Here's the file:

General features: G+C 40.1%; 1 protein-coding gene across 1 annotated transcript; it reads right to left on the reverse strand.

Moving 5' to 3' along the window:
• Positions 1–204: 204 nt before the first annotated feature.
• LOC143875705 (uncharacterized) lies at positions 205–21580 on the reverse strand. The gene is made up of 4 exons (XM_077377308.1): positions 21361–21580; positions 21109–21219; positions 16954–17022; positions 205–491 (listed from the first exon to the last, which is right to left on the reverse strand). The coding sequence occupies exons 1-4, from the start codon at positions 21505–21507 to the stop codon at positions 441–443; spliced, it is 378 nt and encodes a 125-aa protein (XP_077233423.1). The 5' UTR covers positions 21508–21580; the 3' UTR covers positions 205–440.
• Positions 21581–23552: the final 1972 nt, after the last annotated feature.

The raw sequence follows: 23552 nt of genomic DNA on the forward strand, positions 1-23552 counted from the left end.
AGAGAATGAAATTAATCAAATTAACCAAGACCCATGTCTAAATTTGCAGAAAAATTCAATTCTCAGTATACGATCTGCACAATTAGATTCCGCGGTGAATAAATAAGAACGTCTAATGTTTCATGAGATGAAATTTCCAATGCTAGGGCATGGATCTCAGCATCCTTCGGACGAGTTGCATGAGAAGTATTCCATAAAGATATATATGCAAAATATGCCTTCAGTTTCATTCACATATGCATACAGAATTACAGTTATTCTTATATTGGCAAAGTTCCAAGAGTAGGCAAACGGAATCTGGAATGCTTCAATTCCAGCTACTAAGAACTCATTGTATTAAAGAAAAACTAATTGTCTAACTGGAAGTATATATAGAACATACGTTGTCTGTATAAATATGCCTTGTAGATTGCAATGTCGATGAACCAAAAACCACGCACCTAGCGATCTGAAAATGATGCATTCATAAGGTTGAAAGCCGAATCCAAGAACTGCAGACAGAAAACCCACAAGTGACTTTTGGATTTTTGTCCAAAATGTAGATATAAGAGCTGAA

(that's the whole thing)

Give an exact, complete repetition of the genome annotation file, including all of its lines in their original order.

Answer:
General features: G+C 40.1%; 1 protein-coding gene across 1 annotated transcript; it reads right to left on the reverse strand.

Moving 5' to 3' along the window:
• Positions 1–204: 204 nt before the first annotated feature.
• LOC143875705 (uncharacterized) lies at positions 205–21580 on the reverse strand. The gene is made up of 4 exons (XM_077377308.1): positions 21361–21580; positions 21109–21219; positions 16954–17022; positions 205–491 (listed from the first exon to the last, which is right to left on the reverse strand). The coding sequence occupies exons 1-4, from the start codon at positions 21505–21507 to the stop codon at positions 441–443; spliced, it is 378 nt and encodes a 125-aa protein (XP_077233423.1). The 5' UTR covers positions 21508–21580; the 3' UTR covers positions 205–440.
• Positions 21581–23552: the final 1972 nt, after the last annotated feature.

The raw sequence follows: 23552 nt of genomic DNA on the forward strand, positions 1-23552 counted from the left end.
AGAGAATGAAATTAATCAAATTAACCAAGACCCATGTCTAAATTTGCAGAAAAATTCAATTCTCAGTATACGATCTGCACAATTAGATTCCGCGGTGAATAAATAAGAACGTCTAATGTTTCATGAGATGAAATTTCCAATGCTAGGGCATGGATCTCAGCATCCTTCGGACGAGTTGCATGAGAAGTATTCCATAAAGATATATATGCAAAATATGCCTTCAGTTTCATTCACATATGCATACAGAATTACAGTTATTCTTATATTGGCAAAGTTCCAAGAGTAGGCAAACGGAATCTGGAATGCTTCAATTCCAGCTACTAAGAACTCATTGTATTAAAGAAAAACTAATTGTCTAACTGGAAGTATATATAGAACATACGTTGTCTGTATAAATATGCCTTGTAGATTGCAATGTCGATGAACCAAAAACCACGCACCTAGCGATCTGAAAATGATGCATTCATAAGGTTGAAAGCCGAATCCAAGAACTGCAGACAGAAAACCCACAAGTGACTTTTGGATTTTTGTCCAAAATGTAGATATAAGAGCTGAA